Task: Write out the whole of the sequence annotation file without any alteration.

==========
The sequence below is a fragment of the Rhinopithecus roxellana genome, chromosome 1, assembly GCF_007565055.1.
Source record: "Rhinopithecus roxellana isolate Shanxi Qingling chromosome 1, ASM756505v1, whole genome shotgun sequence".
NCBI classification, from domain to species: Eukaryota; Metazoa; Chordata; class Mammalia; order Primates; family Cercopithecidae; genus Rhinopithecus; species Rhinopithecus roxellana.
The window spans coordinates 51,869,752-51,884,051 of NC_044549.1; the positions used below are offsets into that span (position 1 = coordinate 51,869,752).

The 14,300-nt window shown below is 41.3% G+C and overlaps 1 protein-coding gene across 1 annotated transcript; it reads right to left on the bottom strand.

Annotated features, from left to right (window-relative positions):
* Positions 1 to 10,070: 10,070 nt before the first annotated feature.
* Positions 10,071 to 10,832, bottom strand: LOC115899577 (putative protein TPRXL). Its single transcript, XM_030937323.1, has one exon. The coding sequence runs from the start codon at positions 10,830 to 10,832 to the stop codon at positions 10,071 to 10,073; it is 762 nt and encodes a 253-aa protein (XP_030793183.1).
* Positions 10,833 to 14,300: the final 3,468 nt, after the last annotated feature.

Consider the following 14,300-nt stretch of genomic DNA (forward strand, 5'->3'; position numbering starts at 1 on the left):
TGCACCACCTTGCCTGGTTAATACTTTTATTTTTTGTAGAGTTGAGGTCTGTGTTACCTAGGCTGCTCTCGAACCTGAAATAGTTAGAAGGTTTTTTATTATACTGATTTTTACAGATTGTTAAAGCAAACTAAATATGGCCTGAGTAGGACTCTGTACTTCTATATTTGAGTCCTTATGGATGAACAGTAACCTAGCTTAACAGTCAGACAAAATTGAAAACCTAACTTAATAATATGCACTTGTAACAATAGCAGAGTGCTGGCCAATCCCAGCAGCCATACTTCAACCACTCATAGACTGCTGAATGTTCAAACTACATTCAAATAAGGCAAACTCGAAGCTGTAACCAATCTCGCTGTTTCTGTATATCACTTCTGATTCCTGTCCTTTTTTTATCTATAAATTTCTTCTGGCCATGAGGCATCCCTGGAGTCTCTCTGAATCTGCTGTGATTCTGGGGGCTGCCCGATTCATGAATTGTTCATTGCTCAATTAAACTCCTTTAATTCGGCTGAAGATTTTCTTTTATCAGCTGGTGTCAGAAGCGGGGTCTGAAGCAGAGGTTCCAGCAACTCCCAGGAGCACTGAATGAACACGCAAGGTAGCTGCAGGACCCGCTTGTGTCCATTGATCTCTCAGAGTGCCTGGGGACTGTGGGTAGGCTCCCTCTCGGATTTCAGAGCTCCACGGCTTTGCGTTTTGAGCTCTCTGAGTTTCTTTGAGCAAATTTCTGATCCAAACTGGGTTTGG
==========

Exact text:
The sequence below is a fragment of the Rhinopithecus roxellana genome, chromosome 1, assembly GCF_007565055.1.
Source record: "Rhinopithecus roxellana isolate Shanxi Qingling chromosome 1, ASM756505v1, whole genome shotgun sequence".
NCBI classification, from domain to species: Eukaryota; Metazoa; Chordata; class Mammalia; order Primates; family Cercopithecidae; genus Rhinopithecus; species Rhinopithecus roxellana.
The window spans coordinates 51,869,752-51,884,051 of NC_044549.1; the positions used below are offsets into that span (position 1 = coordinate 51,869,752).

The 14,300-nt window shown below is 41.3% G+C and overlaps 1 protein-coding gene across 1 annotated transcript; it reads right to left on the bottom strand.

Annotated features, from left to right (window-relative positions):
* Positions 1 to 10,070: 10,070 nt before the first annotated feature.
* Positions 10,071 to 10,832, bottom strand: LOC115899577 (putative protein TPRXL). Its single transcript, XM_030937323.1, has one exon. The coding sequence runs from the start codon at positions 10,830 to 10,832 to the stop codon at positions 10,071 to 10,073; it is 762 nt and encodes a 253-aa protein (XP_030793183.1).
* Positions 10,833 to 14,300: the final 3,468 nt, after the last annotated feature.

Consider the following 14,300-nt stretch of genomic DNA (forward strand, 5'->3'; position numbering starts at 1 on the left):
TGCACCACCTTGCCTGGTTAATACTTTTATTTTTTGTAGAGTTGAGGTCTGTGTTACCTAGGCTGCTCTCGAACCTGAAATAGTTAGAAGGTTTTTTATTATACTGATTTTTACAGATTGTTAAAGCAAACTAAATATGGCCTGAGTAGGACTCTGTACTTCTATATTTGAGTCCTTATGGATGAACAGTAACCTAGCTTAACAGTCAGACAAAATTGAAAACCTAACTTAATAATATGCACTTGTAACAATAGCAGAGTGCTGGCCAATCCCAGCAGCCATACTTCAACCACTCATAGACTGCTGAATGTTCAAACTACATTCAAATAAGGCAAACTCGAAGCTGTAACCAATCTCGCTGTTTCTGTATATCACTTCTGATTCCTGTCCTTTTTTTATCTATAAATTTCTTCTGGCCATGAGGCATCCCTGGAGTCTCTCTGAATCTGCTGTGATTCTGGGGGCTGCCCGATTCATGAATTGTTCATTGCTCAATTAAACTCCTTTAATTCGGCTGAAGATTTTCTTTTATCAGCTGGTGTCAGAAGCGGGGTCTGAAGCAGAGGTTCCAGCAACTCCCAGGAGCACTGAATGAACACGCAAGGTAGCTGCAGGACCCGCTTGTGTCCATTGATCTCTCAGAGTGCCTGGGGACTGTGGGTAGGCTCCCTCTCGGATTTCAGAGCTCCACGGCTTTGCGTTTTGAGCTCTCTGAGTTTCTTTGAGCAAATTTCTGATCCAAACTGGGTTTGG